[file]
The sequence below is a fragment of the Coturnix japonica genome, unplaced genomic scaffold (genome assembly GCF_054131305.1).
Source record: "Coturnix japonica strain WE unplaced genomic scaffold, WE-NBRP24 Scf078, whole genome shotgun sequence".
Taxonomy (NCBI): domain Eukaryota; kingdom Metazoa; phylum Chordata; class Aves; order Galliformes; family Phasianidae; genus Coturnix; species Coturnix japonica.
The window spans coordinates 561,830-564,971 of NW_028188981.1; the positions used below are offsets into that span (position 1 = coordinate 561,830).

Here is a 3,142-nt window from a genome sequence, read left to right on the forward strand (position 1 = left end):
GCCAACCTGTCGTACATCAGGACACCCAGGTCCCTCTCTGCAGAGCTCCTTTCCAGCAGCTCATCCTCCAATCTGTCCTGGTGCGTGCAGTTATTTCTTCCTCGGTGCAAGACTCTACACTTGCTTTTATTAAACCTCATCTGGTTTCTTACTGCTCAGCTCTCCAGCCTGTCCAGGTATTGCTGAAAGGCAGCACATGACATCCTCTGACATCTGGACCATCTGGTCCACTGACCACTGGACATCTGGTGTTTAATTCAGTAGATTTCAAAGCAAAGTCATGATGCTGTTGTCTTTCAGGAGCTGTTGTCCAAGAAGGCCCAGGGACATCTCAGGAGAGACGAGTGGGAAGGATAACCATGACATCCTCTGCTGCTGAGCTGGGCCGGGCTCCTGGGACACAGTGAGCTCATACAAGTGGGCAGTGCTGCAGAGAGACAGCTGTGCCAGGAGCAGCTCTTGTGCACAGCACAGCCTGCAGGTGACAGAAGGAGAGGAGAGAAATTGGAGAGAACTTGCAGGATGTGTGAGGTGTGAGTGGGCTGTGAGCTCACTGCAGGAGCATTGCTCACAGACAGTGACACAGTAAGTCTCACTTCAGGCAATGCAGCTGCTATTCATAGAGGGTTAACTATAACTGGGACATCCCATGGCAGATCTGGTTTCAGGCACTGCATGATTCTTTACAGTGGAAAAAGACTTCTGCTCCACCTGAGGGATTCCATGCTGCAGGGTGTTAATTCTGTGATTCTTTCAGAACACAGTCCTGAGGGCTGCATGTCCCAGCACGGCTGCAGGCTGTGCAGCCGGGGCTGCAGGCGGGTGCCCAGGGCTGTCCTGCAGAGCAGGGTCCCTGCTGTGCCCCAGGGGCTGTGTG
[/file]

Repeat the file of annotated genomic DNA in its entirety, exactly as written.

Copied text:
The sequence below is a fragment of the Coturnix japonica genome, unplaced genomic scaffold (genome assembly GCF_054131305.1).
Source record: "Coturnix japonica strain WE unplaced genomic scaffold, WE-NBRP24 Scf078, whole genome shotgun sequence".
Taxonomy (NCBI): domain Eukaryota; kingdom Metazoa; phylum Chordata; class Aves; order Galliformes; family Phasianidae; genus Coturnix; species Coturnix japonica.
The window spans coordinates 561,830-564,971 of NW_028188981.1; the positions used below are offsets into that span (position 1 = coordinate 561,830).

Here is a 3,142-nt window from a genome sequence, read left to right on the forward strand (position 1 = left end):
GCCAACCTGTCGTACATCAGGACACCCAGGTCCCTCTCTGCAGAGCTCCTTTCCAGCAGCTCATCCTCCAATCTGTCCTGGTGCGTGCAGTTATTTCTTCCTCGGTGCAAGACTCTACACTTGCTTTTATTAAACCTCATCTGGTTTCTTACTGCTCAGCTCTCCAGCCTGTCCAGGTATTGCTGAAAGGCAGCACATGACATCCTCTGACATCTGGACCATCTGGTCCACTGACCACTGGACATCTGGTGTTTAATTCAGTAGATTTCAAAGCAAAGTCATGATGCTGTTGTCTTTCAGGAGCTGTTGTCCAAGAAGGCCCAGGGACATCTCAGGAGAGACGAGTGGGAAGGATAACCATGACATCCTCTGCTGCTGAGCTGGGCCGGGCTCCTGGGACACAGTGAGCTCATACAAGTGGGCAGTGCTGCAGAGAGACAGCTGTGCCAGGAGCAGCTCTTGTGCACAGCACAGCCTGCAGGTGACAGAAGGAGAGGAGAGAAATTGGAGAGAACTTGCAGGATGTGTGAGGTGTGAGTGGGCTGTGAGCTCACTGCAGGAGCATTGCTCACAGACAGTGACACAGTAAGTCTCACTTCAGGCAATGCAGCTGCTATTCATAGAGGGTTAACTATAACTGGGACATCCCATGGCAGATCTGGTTTCAGGCACTGCATGATTCTTTACAGTGGAAAAAGACTTCTGCTCCACCTGAGGGATTCCATGCTGCAGGGTGTTAATTCTGTGATTCTTTCAGAACACAGTCCTGAGGGCTGCATGTCCCAGCACGGCTGCAGGCTGTGCAGCCGGGGCTGCAGGCGGGTGCCCAGGGCTGTCCTGCAGAGCAGGGTCCCTGCTGTGCCCCAGGGGCTGTGTG